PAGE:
Compassion is that which makes the heart of the good move at the pain of others. It crushes and destroys the pain of others; thus, it is called compassion. It is called compassion because it shelters and embraces the distressed. – The Buddha.
Practicing compassion on a daily basis is not easy and at times I wonder if it will ever be. I would like the practice of compassion to be infused within my being so it becomes like breathing -done without much thought, except when I inhale someone’s disgusting cigarette smoke.
But, every day experiences or situations where compassion is most needed, at times, is almost impossible to produce.
1. Dealing with emotional bats, otherwise known as emotional vampires-those lovely people who literally suck the marrow outta ya then fill the crevices with their overbearing problems. I prefer to use the term emotional leeches for literary visual impact. Bats are pretty cute while leeches, (those crafty blood suckers) are flat-out UGLY!
2. Viewing yet another rape crime on the media and plotting with friends on how to introduce legislation that allows male castration as a form of punishment or better yet castration with a dose of Frank’s hot sauce after the procedure. Yes, compassion is not available at this time, only revenge on the p***s kind…now, what if the perp is a woman…?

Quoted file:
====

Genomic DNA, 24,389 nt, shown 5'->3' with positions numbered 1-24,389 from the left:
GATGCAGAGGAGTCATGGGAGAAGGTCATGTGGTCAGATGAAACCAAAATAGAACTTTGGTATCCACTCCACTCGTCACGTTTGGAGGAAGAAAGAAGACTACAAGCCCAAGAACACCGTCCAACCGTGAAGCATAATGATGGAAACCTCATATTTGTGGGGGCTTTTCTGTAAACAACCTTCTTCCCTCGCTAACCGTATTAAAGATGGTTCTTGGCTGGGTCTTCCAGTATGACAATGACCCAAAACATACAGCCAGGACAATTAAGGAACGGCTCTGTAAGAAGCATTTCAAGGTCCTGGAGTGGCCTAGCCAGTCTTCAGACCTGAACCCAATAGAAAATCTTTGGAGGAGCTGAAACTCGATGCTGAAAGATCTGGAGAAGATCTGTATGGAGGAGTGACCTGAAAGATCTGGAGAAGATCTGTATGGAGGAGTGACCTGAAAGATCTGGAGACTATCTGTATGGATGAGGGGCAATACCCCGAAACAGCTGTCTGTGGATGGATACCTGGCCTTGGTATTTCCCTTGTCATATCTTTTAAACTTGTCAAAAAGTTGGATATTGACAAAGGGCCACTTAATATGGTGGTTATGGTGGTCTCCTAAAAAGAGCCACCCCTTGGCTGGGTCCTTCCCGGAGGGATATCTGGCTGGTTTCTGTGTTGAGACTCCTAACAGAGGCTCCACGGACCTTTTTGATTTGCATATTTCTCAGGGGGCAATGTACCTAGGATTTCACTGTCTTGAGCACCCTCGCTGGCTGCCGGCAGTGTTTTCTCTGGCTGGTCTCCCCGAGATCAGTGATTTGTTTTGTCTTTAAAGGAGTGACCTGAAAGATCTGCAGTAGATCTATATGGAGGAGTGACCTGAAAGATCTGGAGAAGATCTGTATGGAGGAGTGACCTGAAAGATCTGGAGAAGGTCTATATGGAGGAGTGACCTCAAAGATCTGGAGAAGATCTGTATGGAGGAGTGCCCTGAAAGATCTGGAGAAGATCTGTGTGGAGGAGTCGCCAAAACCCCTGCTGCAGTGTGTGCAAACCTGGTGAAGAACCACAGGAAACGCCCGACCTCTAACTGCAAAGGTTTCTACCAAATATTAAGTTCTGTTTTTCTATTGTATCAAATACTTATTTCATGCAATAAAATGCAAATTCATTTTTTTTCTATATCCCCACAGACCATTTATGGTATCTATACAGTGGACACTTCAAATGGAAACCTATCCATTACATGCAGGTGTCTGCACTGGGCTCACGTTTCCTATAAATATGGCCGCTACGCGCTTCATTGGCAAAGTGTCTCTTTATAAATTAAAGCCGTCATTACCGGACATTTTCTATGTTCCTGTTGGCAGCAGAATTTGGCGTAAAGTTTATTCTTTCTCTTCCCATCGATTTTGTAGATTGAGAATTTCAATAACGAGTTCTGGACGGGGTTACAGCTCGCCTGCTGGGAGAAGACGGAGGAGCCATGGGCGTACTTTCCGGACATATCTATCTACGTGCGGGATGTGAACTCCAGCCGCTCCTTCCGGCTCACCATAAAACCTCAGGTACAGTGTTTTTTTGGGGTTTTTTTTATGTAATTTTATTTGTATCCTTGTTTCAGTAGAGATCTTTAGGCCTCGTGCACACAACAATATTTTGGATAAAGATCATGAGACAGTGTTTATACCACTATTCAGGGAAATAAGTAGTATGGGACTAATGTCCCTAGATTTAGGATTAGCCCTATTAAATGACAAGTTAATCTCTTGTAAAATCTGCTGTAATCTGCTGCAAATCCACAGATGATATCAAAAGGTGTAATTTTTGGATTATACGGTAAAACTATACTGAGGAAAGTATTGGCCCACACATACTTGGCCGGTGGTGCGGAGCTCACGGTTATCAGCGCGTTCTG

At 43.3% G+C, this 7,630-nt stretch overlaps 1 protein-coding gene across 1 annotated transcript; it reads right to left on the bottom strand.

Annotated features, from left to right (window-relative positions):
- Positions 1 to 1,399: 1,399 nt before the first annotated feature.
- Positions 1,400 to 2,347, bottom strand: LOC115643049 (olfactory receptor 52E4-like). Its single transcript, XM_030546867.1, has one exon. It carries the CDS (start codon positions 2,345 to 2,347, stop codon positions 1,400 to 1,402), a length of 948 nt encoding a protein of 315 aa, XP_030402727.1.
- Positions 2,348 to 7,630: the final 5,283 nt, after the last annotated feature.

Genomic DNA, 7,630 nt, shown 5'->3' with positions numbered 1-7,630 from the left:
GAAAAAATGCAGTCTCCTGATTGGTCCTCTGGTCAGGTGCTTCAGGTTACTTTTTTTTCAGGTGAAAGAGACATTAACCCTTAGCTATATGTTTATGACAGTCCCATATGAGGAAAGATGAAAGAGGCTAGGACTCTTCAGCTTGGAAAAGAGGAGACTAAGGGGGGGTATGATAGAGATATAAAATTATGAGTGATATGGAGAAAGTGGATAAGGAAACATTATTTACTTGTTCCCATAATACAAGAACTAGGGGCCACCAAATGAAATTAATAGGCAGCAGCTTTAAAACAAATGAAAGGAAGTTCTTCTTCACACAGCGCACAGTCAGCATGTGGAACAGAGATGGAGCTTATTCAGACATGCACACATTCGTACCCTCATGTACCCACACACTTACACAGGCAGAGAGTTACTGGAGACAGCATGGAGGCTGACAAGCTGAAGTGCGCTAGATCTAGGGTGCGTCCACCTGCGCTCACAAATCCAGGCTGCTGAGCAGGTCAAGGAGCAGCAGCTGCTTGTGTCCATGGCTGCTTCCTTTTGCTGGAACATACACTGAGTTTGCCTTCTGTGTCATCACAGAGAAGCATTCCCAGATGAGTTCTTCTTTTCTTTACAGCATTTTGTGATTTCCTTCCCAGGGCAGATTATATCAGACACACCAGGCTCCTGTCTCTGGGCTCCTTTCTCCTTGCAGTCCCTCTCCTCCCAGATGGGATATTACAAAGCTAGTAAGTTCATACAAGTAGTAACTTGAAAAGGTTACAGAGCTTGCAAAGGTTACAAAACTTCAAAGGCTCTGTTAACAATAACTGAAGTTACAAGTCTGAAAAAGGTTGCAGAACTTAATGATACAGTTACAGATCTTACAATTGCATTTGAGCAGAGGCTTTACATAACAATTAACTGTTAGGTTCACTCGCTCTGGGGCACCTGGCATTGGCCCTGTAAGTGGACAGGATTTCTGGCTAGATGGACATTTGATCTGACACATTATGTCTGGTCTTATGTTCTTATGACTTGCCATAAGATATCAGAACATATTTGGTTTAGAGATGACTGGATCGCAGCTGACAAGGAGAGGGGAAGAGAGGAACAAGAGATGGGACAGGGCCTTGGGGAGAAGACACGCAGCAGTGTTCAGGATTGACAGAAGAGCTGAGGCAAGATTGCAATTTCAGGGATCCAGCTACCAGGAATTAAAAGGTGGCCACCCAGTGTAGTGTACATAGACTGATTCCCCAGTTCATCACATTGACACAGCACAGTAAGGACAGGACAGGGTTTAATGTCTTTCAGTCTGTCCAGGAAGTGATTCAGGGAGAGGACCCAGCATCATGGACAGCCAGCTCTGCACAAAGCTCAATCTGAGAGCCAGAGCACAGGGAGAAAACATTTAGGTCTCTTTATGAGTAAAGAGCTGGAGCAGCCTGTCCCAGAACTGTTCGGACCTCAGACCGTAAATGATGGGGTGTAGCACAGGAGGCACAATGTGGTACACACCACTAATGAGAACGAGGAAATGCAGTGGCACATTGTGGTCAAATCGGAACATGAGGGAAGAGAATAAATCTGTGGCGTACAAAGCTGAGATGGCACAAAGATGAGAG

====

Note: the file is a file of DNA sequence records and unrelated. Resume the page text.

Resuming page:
Yes, the examples are not nice but that’s the irony of compassion-it’s not meant to be utilized solely for the feely good things, the charities, the Hurricane survivors, the down on their luck person, etc.
For me, compassion does come easy when the situations or events fall under the feely good things. It flows endlessly, no questions pondered or second thoughts. But, place in front of me a complainer, an agitator, a supervisor who uses me to do his work while he sits in his office and watches movies on his NOOK, neglected animals at the hands of neglected humans, verbal bullies who hurt emotionally with words…this can go, but it stops here, and my compassion which normally resides in mi alma has conveniently moved to my foot.
Yes, the complainer may have painful things going on inside, the agitator may be acting from pain, the supervisor…well…the supervisor may feel his work is inferior and therefore engages in movie viewing on the job (while raking in a big salary) to pacify his deflated ego and now my compassion has moved from my foot to my stomach.
My meditation practice of Tibetan Buddhism centers on compassion, which is essential towards enlightenment. In order to put forth compassion unto others, I must first have compassion towards myself. There are a few things about me that do not permit my compassion. I can be a complainer, an agitator but not one who watches movies at work or neglects animals or bullies with words. If I disdain those traits in others, how do I deal with them within myself?
Right now, I read, I try to practice and hopefully in due time a teacher will find me and gently lead me on the correct path towards compassion.
**photos taken off the internet
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